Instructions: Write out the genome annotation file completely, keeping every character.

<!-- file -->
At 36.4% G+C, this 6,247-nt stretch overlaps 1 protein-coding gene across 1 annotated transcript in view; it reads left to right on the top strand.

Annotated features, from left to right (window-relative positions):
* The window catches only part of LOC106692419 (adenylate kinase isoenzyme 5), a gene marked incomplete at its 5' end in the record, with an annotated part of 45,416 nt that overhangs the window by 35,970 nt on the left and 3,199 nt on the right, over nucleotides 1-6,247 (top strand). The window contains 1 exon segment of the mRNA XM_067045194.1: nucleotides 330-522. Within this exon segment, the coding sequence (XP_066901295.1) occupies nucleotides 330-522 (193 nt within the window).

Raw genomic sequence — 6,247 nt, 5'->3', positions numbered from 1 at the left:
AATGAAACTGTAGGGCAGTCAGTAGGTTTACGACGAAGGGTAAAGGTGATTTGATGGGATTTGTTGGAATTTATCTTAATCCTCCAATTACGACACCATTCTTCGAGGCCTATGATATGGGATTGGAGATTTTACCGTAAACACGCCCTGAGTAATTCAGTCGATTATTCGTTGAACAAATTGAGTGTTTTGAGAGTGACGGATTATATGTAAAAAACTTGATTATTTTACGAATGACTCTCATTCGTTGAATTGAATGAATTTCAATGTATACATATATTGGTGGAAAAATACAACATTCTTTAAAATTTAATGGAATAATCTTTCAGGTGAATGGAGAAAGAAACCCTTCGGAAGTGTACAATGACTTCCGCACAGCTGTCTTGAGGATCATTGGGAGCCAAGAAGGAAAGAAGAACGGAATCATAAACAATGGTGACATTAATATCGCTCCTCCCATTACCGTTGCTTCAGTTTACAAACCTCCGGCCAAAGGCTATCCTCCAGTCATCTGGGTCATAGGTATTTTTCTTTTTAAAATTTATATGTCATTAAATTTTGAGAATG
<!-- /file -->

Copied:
At 36.4% G+C, this 6,247-nt stretch overlaps 1 protein-coding gene across 1 annotated transcript in view; it reads left to right on the top strand.

Annotated features, from left to right (window-relative positions):
* The window catches only part of LOC106692419 (adenylate kinase isoenzyme 5), a gene marked incomplete at its 5' end in the record, with an annotated part of 45,416 nt that overhangs the window by 35,970 nt on the left and 3,199 nt on the right, over nucleotides 1-6,247 (top strand). The window contains 1 exon segment of the mRNA XM_067045194.1: nucleotides 330-522. Within this exon segment, the coding sequence (XP_066901295.1) occupies nucleotides 330-522 (193 nt within the window).

Raw genomic sequence — 6,247 nt, 5'->3', positions numbered from 1 at the left:
AATGAAACTGTAGGGCAGTCAGTAGGTTTACGACGAAGGGTAAAGGTGATTTGATGGGATTTGTTGGAATTTATCTTAATCCTCCAATTACGACACCATTCTTCGAGGCCTATGATATGGGATTGGAGATTTTACCGTAAACACGCCCTGAGTAATTCAGTCGATTATTCGTTGAACAAATTGAGTGTTTTGAGAGTGACGGATTATATGTAAAAAACTTGATTATTTTACGAATGACTCTCATTCGTTGAATTGAATGAATTTCAATGTATACATATATTGGTGGAAAAATACAACATTCTTTAAAATTTAATGGAATAATCTTTCAGGTGAATGGAGAAAGAAACCCTTCGGAAGTGTACAATGACTTCCGCACAGCTGTCTTGAGGATCATTGGGAGCCAAGAAGGAAAGAAGAACGGAATCATAAACAATGGTGACATTAATATCGCTCCTCCCATTACCGTTGCTTCAGTTTACAAACCTCCGGCCAAAGGCTATCCTCCAGTCATCTGGGTCATAGGTATTTTTCTTTTTAAAATTTATATGTCATTAAATTTTGAGAATG